The Western Washington University Foundation announced in September it would not end investments in fossil fuel companies, but some students at the university are not willing to accept that stance.
Responding to a request made by Western’s student government in May to freeze investments in fossil fuel companies and commit to divestment within five years, the foundation announced Sept. 16 that it would not change its investment policy. Leaders did, however, create a climate-friendly investment fund in their portfolio as an option for donors.
Students for Renewable Energy, a student government club at the university, released a statement Oct. 6 denouncing the foundation’s answer to their May request.
“To invest funds on behalf of an institution into a reckless and unsustainable business strategy is not consistent with any fiduciary duty,” read the statement from the Students for Renewable Energy.
The foundation contends that divestment is not part of its mission, which includes advancing scholarships and funding for academic programs. The foundation is comprised of alumni, donors and community members and generates financial support for the college. It is independent from the university, according to the foundation’s website.
Steve Swan, Western’s vice president for university relations and community development, said divesting would negatively impact students.
“It would have a very direct impact on the financial resources that are made available for the students at Western,” Swan said.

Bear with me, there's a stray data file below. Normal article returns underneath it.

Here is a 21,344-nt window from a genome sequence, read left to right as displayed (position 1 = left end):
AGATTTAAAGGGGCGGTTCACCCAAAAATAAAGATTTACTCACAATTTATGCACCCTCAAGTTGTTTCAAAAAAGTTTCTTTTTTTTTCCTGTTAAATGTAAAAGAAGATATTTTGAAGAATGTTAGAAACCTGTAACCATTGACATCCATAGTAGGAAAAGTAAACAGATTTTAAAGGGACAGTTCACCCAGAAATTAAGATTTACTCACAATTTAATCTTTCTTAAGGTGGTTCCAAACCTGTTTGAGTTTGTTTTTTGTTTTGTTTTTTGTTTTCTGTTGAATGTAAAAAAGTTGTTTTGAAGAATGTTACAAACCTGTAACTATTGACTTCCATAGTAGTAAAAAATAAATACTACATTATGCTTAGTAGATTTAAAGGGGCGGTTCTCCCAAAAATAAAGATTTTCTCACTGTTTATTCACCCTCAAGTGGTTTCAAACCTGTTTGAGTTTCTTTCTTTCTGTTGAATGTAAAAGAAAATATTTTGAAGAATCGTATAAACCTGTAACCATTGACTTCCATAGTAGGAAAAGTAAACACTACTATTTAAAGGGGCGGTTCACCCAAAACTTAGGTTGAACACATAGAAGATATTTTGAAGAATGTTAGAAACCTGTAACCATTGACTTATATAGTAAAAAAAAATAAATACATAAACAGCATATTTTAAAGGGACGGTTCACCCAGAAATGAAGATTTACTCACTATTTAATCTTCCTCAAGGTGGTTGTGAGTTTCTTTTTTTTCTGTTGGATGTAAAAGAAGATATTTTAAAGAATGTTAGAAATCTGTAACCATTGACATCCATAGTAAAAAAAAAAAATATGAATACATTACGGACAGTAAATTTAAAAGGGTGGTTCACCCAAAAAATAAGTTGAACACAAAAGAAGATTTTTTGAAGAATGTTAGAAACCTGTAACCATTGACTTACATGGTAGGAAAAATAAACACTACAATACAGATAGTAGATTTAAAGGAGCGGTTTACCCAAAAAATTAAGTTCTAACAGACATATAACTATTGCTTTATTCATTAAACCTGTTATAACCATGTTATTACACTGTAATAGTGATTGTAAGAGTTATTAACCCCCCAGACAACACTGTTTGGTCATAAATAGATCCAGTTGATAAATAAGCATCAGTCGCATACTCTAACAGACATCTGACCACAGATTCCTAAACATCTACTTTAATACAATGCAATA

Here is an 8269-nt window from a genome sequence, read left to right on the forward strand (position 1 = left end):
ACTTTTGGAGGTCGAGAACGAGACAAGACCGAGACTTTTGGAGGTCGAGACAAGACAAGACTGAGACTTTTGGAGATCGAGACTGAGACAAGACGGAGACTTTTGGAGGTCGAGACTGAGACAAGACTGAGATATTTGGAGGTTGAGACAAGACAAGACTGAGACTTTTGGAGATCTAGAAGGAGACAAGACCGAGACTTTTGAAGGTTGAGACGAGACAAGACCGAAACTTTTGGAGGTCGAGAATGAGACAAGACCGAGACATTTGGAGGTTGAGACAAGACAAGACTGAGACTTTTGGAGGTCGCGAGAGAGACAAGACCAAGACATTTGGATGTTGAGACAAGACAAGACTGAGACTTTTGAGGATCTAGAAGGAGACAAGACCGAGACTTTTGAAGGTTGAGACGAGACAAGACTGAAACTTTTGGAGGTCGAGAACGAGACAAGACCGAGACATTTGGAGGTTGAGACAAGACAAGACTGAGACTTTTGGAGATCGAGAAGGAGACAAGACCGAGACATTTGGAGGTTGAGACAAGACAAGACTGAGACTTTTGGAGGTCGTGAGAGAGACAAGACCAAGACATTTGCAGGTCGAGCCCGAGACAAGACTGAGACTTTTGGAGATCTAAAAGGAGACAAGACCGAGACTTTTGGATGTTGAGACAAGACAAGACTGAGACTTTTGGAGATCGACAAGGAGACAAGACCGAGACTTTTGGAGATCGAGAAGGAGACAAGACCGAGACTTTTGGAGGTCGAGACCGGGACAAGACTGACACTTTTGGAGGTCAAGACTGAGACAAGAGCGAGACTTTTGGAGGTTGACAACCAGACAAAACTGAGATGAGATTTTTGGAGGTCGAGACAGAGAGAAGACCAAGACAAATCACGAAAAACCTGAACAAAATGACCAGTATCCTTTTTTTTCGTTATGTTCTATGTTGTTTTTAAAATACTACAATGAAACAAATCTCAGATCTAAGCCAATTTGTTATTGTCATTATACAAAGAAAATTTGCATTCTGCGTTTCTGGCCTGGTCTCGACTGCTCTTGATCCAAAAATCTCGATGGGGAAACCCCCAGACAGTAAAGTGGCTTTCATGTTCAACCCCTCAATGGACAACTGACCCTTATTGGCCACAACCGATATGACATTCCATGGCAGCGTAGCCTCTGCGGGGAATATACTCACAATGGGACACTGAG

Swan, who says he is familiar with the foundation’s decision-making process, said it is up to the university, not the foundation, to figure out ways to address the critically important issues regarding climate change. He said the foundation leaders arrived at their decision after looking at the issue from multiple perspectives, including appointing a divestment study committee and listening to students.
Western President Bruce Shepard wrote in a blog post that he supported the foundation’s decision.
“Everybody understands that divestment by our foundation would have no material effect on climate change. While we do care about symbolic statements, I believe climate change is far too important to get snarled up in gestures. Our planet is hanging in the balance,” he wrote in the post.
The Students for Renewable Energy disagree that the gesture would have little impact.
“A lot of movements gain power through symbolic gestures,” said Rona Bryan, a member of the student club. “We really think Western deserves a place at the head of that movement.”
In May 2013, students were asked to vote on whether they supported the foundation divesting from fossil fuel companies. Of the 2,000 students who voted, 86 percent were in favor of divesting.
Shepard said in his blog post that the foundation’s decision puts the responsibility on the students, faculty and administration to address the challenges of climate change. He urged the University Sustainability Advisory Committee to review the climate action plan—a collaboration of university members working to reduce greenhouse gas emissions — and report to campus on their progress and then recommend modifications.
“I appreciate all the hard work our students and our foundation put into study, learning, analyzing, and discussing. I also believe the emphasis upon divestment is fundamentally misplaced.”
Swan said the foundation has made a final decision on the issue, but the students plan on following up regardless, seeing the creation of a climate-friendly fund as proof that divestment is possible.
“The choice is between now and later,” Bryan said.